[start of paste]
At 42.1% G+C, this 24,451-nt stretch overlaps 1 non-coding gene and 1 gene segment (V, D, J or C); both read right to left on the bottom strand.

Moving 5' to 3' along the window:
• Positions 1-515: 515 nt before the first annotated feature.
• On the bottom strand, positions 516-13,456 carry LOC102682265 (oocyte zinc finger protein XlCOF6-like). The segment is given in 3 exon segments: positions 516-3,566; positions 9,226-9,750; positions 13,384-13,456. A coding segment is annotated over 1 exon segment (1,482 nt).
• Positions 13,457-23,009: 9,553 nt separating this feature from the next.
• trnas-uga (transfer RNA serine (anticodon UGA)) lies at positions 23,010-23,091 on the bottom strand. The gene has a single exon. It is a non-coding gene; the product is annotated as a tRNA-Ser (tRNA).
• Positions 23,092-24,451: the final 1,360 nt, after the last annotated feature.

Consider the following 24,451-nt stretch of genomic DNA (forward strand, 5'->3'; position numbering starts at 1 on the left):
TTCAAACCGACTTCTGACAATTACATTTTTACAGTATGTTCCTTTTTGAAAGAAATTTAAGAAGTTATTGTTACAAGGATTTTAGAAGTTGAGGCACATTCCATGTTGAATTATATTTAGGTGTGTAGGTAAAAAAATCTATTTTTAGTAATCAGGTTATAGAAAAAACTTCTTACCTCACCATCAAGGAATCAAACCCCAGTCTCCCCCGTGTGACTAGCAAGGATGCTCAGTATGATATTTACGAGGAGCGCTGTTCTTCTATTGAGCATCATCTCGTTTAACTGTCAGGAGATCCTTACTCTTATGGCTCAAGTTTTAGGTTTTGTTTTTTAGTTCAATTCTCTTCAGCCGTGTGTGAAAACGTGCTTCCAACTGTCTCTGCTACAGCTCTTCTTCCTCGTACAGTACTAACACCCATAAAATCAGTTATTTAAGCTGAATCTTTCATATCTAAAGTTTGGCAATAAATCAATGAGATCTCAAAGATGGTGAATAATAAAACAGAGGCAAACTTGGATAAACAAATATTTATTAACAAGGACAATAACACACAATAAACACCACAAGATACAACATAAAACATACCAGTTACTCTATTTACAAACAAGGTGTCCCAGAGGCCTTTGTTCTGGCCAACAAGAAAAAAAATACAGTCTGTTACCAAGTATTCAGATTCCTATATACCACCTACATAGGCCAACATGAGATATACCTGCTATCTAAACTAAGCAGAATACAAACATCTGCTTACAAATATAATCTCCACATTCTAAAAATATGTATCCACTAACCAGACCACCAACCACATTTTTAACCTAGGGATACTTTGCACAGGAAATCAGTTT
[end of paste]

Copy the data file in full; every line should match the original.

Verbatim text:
At 42.1% G+C, this 24,451-nt stretch overlaps 1 non-coding gene and 1 gene segment (V, D, J or C); both read right to left on the bottom strand.

Moving 5' to 3' along the window:
• Positions 1-515: 515 nt before the first annotated feature.
• On the bottom strand, positions 516-13,456 carry LOC102682265 (oocyte zinc finger protein XlCOF6-like). The segment is given in 3 exon segments: positions 516-3,566; positions 9,226-9,750; positions 13,384-13,456. A coding segment is annotated over 1 exon segment (1,482 nt).
• Positions 13,457-23,009: 9,553 nt separating this feature from the next.
• trnas-uga (transfer RNA serine (anticodon UGA)) lies at positions 23,010-23,091 on the bottom strand. The gene has a single exon. It is a non-coding gene; the product is annotated as a tRNA-Ser (tRNA).
• Positions 23,092-24,451: the final 1,360 nt, after the last annotated feature.

Consider the following 24,451-nt stretch of genomic DNA (forward strand, 5'->3'; position numbering starts at 1 on the left):
TTCAAACCGACTTCTGACAATTACATTTTTACAGTATGTTCCTTTTTGAAAGAAATTTAAGAAGTTATTGTTACAAGGATTTTAGAAGTTGAGGCACATTCCATGTTGAATTATATTTAGGTGTGTAGGTAAAAAAATCTATTTTTAGTAATCAGGTTATAGAAAAAACTTCTTACCTCACCATCAAGGAATCAAACCCCAGTCTCCCCCGTGTGACTAGCAAGGATGCTCAGTATGATATTTACGAGGAGCGCTGTTCTTCTATTGAGCATCATCTCGTTTAACTGTCAGGAGATCCTTACTCTTATGGCTCAAGTTTTAGGTTTTGTTTTTTAGTTCAATTCTCTTCAGCCGTGTGTGAAAACGTGCTTCCAACTGTCTCTGCTACAGCTCTTCTTCCTCGTACAGTACTAACACCCATAAAATCAGTTATTTAAGCTGAATCTTTCATATCTAAAGTTTGGCAATAAATCAATGAGATCTCAAAGATGGTGAATAATAAAACAGAGGCAAACTTGGATAAACAAATATTTATTAACAAGGACAATAACACACAATAAACACCACAAGATACAACATAAAACATACCAGTTACTCTATTTACAAACAAGGTGTCCCAGAGGCCTTTGTTCTGGCCAACAAGAAAAAAAATACAGTCTGTTACCAAGTATTCAGATTCCTATATACCACCTACATAGGCCAACATGAGATATACCTGCTATCTAAACTAAGCAGAATACAAACATCTGCTTACAAATATAATCTCCACATTCTAAAAATATGTATCCACTAACCAGACCACCAACCACATTTTTAACCTAGGGATACTTTGCACAGGAAATCAGTTT